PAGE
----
- And when decisions are put to a vote, does every member of the team have an equal say, or is the vote weighted based on each individual’s proportion of equity?
- What are the procedures for settling an impasse?
- Who has a deciding vote, or what alternative measures will be taken as tie-breakers?
The procedure for removing a team member if necessary
Despite the extreme discomfort, this conversation can produce, the removal of a team member is an eventuality that absolutely cannot be left unaddressed.
In the instance of uneven team sizes, or teams with a minority opinion, it is possible for the majority of the team to vote out or push out their opponents.
Infighting is a quick way to blow your business off course and derail your success.
Identify circumstances when, for the good of the business, the ousting of a founder can or should be considered.
- Failure to meet critical milestones,
- misuse of funds,
- or violation of other agreements
are examples of potential conditions that could trigger a vote to remove the offending founder.
Other critical considerations
- Are there any other critical concerns that should be taken into account when making decisions that are specific to your business?
For example, some industries have a much higher burden of safety, due to their inherently dangerous nature.
Instead of leaving these considerations to a case-by-case basis, get them nailed down and understood by all members of the founding team.
Define the parameters for normal business functions
- When it comes to hiring and firing, should each founder have a say, or is that not necessary?
- How about the purchase of routine supplies and equipment?
- What dollar amount triggers a group decision, and which purchases can be completed by an individual?
- How should profits be reinvested into the business, or how should they be distributed?
In addition to considerations regarding responsibilities and the decision-making process, keep these other common team-based mistakes in mind:
Hiring Team Members Who Have Divergent Goals
A team that is pulling in opposite directions isn’t really much of a team.
That’s why it is so critical for would-be teams to all be on the same page.
Remember that conversation the founding team should have regarding their attitudes, fears, and aspirations?
That is the perfect time to get to the bottom of whether or not the entire founding team can operate as a team.
Divergent or competing goals between team members are definitely not in the best interest of the business—it is exactly the kind of “people problem” that can grind progress to a halt.
This issue often arises concerning decisions about future growth.
If some team members are interested in long-term growth while others are more interested in quick financial gains, serious disagreements will soon crop up.
Using Only Family and Friends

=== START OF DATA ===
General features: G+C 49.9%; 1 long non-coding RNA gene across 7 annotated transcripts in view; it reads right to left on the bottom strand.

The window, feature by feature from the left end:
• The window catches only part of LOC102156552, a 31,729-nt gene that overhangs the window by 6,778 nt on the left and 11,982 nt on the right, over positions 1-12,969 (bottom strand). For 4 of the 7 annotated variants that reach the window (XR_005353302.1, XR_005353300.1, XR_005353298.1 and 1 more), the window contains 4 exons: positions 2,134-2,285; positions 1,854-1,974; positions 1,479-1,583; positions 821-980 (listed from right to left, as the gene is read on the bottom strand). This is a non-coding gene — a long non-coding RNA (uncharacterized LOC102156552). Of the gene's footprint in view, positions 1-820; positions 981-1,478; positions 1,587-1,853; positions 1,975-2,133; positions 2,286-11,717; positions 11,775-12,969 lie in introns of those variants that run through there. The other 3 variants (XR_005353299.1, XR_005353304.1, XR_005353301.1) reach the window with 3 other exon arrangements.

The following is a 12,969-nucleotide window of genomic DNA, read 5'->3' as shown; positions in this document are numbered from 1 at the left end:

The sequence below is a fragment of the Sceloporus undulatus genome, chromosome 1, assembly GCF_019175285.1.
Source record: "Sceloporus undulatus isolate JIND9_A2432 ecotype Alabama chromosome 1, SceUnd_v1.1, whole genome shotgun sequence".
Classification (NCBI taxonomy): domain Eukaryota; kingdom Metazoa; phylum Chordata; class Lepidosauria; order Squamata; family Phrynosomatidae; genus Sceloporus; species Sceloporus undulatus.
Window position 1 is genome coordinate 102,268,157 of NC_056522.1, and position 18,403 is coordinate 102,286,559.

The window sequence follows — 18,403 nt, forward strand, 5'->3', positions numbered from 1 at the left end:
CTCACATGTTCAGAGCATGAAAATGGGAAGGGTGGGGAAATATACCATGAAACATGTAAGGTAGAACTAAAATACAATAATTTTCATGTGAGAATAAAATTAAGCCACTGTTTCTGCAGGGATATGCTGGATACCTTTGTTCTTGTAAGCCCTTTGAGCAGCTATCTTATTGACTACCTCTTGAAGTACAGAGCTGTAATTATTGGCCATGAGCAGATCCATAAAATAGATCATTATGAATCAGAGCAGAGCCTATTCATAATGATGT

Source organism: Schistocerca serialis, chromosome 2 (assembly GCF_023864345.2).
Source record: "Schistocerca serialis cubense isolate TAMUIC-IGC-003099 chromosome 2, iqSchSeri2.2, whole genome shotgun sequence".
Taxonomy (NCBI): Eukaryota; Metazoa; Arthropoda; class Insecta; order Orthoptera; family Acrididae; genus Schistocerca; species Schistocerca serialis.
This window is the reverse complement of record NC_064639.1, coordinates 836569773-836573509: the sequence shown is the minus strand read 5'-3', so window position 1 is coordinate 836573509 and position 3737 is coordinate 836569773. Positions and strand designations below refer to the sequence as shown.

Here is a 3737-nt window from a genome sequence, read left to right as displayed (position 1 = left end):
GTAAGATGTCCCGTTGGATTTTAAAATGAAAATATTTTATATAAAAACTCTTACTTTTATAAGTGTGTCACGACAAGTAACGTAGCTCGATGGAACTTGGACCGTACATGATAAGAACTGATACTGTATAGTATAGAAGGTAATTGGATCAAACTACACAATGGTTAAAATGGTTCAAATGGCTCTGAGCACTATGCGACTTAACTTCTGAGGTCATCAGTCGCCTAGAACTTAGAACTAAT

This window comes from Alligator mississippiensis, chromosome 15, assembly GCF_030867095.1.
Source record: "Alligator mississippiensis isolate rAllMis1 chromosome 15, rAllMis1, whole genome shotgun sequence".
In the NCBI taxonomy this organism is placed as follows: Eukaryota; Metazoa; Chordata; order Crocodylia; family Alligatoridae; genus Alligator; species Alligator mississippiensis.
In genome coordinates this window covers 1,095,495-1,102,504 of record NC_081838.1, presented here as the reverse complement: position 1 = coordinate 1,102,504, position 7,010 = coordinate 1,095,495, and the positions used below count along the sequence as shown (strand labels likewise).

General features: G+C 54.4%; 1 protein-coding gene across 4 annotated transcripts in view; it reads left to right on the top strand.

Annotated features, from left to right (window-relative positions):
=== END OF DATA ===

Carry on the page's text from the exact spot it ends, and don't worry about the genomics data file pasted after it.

Teams benefit from a diversity of experience and opinion.
For some entrepreneurs, the people in whom they place the most trust are their family members or longtime friends.
There is nothing wrong with that; however, there is a reason that many cautions against going into business with friends, family, or significant others.
In a worst-case scenario, your founding team may have to make hard decisions that put the needs of the business over friendships, and that is a situation no one wants to be in.
On the other end of the spectrum, the bond of friendship can add a level of implied bias that clouds otherwise uncomplicated decisions.
Incorrectly Compensating Team Members with Equity
The valuation of a new venture is a tricky business.
The firm doesn’t have a lot of assets, and financials are largely unproven, which means most attempts at valuation are optimistic at best.
Tricky valuation translates into potential issues when it comes time to discuss the equity split among founding team members.
Take the time to ensure that equity compensation is handled correctly, and view every equity decision through the lens of the two questions “Why?” and “Under what conditions?”
How Big Should My Founding Team Be?
With all of the team-based considerations out of the way, the obvious question remains:
- how many people should be on my founding team?
The answer is less about a number and more about the answer to two questions:
- What key skills are represented within the makeup of my founding team?
- Can my founding team work as a cohesive unit that gets things done?
The answer to neither question includes a number of people.
If those bases are covered by two dedicated people, great.
If more are needed, then that’s something that can be addressed.
- If a team has a minimum size of two people, then how many founders are too many founders?
There is no set upper boundary to the number of founders that can be in a founding team but remember the old saying:
too many cooks in the kitchen spoils the soup.
The two main questions that entrepreneurs should ask regarding the makeup of their founding team should probably be asked by solo entrepreneurs as well.
But instead of thinking about a team, think about the unique mix of skills that you bring to the table and your ability to make progress.
- Are there gaps in your skill mix?
- Are there weak areas that could benefit from the expertise of a cofounder, partner, or a founding team?
If the answer is yes, then you should consider the benefits of using a founding team.
There is no hard and fast rule regarding founding team size, but keep in mind that as the number of founders increases, so too does the chance that a key founder may decide to pull out of the venture.
In addition, the more founders there are, the smaller the equity shares for each team member and the more difficult the maintenance of equity sharing—especially if the members of this large team are joining after an initial equity split.